The consumption tables concerning vitamin D content in food products indicate that this vitamin is present mostly in certain fatty fish (including salmon, tuna, mackerel, sardines) or in artificially enriched food (including margarine, yogurts, milk, cereals). Milk is the most commonly consumed product from the above, however, the studies suggest that it often does not even contain 80% of the vitamin D levels declared on the label. The vitamin D content in food products is also influenced by the way of food preparation, for example frying fish and by their origin (farmed salmon contains only 25% of vitamin D content found in fish living in their natural environment). Therefore, it has been proposed that the data present in consumption tables are out-of-date and there is a need to work out the new ones (7, 25, 26).
We showed no influence of the length of sunlight exposition during the midday hours (10 a.m-4 p.m.) during working days the calcidiol concentrations. Most persons included in the study (83.3% of patients, 100% of healthy persons) are active workers or students, therefore the declared expositions concerned hours between 2 p.m.-4 p.m., when the UVB dose reaching the earth surface is lower than during the earlier hours. Therefore, such exposition is insufficient to significantly increase the production of vitamin D by the skin. The positive correlation between serum 25(OH)D levels and the length of exposition to the sunlight during the midday hours (10 a.m.-4 p.m.) at weekends in the patient groups (p < 0.05) was not confirmed in the control groups.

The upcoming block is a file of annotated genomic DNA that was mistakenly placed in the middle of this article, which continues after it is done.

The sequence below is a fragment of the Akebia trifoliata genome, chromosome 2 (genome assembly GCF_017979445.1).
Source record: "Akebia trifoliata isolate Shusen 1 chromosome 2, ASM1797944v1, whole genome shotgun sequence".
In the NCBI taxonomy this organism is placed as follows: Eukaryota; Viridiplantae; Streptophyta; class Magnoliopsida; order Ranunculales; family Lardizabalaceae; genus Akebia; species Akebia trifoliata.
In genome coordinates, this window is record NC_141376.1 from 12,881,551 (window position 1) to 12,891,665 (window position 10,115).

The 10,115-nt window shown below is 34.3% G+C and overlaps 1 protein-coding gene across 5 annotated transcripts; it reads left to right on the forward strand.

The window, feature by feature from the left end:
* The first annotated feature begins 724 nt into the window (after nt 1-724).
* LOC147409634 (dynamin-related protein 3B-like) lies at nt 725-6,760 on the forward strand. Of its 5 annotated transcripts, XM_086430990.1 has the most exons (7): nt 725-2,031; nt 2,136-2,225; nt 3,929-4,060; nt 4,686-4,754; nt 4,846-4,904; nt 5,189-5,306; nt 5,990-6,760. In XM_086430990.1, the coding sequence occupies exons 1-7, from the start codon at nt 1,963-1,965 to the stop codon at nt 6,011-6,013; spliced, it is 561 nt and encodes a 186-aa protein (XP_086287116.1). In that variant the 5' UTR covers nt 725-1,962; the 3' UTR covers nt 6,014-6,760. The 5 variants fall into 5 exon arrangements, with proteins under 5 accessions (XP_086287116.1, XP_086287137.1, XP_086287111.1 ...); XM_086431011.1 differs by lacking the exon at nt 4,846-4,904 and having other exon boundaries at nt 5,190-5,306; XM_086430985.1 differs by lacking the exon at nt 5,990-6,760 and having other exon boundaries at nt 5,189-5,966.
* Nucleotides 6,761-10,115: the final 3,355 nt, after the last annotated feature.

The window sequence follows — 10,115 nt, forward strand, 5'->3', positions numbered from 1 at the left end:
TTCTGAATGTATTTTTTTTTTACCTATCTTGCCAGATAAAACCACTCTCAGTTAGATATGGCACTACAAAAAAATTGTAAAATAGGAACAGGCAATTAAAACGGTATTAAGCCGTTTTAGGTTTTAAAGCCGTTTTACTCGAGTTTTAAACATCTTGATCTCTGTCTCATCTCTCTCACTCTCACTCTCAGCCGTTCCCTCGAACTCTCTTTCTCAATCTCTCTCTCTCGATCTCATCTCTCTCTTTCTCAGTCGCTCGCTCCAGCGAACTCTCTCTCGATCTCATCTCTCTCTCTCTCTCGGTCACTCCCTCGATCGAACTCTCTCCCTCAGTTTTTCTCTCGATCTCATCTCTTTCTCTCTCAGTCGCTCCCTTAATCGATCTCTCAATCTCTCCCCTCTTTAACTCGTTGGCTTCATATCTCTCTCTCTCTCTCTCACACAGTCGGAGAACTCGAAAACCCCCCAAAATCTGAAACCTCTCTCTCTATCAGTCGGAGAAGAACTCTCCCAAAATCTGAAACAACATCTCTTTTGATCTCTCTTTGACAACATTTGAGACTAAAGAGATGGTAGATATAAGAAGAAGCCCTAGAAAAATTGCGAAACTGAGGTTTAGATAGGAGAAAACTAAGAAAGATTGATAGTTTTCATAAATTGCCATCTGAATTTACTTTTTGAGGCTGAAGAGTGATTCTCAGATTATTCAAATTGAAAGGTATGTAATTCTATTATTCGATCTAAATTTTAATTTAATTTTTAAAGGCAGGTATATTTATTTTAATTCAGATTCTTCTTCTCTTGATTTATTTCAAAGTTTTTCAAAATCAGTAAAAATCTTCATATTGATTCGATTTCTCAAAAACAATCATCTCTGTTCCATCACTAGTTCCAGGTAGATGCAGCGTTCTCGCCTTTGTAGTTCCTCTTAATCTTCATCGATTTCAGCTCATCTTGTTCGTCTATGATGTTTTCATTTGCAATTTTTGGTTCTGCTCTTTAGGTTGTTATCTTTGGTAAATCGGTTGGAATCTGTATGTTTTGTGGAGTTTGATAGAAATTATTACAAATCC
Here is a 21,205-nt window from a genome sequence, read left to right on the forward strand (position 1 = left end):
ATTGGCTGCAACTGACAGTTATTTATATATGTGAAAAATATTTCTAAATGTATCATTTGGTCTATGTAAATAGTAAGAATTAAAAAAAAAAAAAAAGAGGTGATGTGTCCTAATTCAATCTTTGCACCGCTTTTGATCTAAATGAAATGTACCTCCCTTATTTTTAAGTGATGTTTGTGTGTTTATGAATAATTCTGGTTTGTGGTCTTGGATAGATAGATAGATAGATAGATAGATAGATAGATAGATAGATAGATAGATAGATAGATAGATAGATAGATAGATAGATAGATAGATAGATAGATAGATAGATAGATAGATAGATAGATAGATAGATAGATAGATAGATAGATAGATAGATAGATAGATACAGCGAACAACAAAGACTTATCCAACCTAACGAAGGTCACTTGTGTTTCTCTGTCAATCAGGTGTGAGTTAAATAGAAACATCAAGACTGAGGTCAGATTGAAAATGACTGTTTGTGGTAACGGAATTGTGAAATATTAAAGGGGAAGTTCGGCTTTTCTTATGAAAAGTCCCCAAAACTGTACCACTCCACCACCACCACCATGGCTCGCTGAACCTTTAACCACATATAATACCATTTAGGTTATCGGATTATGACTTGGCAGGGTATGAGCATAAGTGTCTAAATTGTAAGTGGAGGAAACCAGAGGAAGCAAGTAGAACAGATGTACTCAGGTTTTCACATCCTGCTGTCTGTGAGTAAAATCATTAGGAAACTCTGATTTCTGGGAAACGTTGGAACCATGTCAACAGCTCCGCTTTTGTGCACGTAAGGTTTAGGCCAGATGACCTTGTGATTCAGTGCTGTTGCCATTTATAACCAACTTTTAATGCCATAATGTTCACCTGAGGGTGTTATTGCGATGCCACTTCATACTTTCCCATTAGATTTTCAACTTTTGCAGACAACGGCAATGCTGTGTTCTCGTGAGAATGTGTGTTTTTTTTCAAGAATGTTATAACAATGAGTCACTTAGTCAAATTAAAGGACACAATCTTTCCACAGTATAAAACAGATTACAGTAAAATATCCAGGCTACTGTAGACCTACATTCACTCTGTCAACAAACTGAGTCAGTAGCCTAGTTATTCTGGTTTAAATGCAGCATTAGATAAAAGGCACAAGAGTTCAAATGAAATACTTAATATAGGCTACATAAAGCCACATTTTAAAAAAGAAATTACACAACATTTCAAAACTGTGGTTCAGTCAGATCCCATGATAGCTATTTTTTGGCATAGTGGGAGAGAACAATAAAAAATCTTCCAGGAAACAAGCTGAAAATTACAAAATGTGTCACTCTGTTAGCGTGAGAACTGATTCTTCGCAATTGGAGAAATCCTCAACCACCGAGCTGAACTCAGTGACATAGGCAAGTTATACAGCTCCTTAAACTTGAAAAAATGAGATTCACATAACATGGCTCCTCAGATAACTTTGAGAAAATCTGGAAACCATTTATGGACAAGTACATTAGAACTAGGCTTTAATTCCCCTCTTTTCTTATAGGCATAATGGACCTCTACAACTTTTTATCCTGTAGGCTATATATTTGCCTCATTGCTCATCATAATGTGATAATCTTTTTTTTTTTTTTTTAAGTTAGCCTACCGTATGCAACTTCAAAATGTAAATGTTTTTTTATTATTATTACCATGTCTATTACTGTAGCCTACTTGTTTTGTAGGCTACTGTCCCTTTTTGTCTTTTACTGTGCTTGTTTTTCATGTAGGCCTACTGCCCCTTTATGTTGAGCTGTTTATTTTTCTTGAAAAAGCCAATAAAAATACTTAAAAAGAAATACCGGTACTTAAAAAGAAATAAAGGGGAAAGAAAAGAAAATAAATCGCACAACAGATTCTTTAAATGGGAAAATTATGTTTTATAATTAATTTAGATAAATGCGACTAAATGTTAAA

The study by Thieden et al. showed a higher correlation of the serum calcidiol levels with the time spent in the sunlight within the day than with the obtained daily UV dose. No influence of creams containing UV filters upon the vitamin D levels was found, which was explained by the fact that they are applied unsystematically and in a too small amount in comparison with the exposed body surface. Therefore, persons who use them can have a longer total exposition to UV than the mean population exposition and the vitamin D is synthesized despite the filters’ use (21).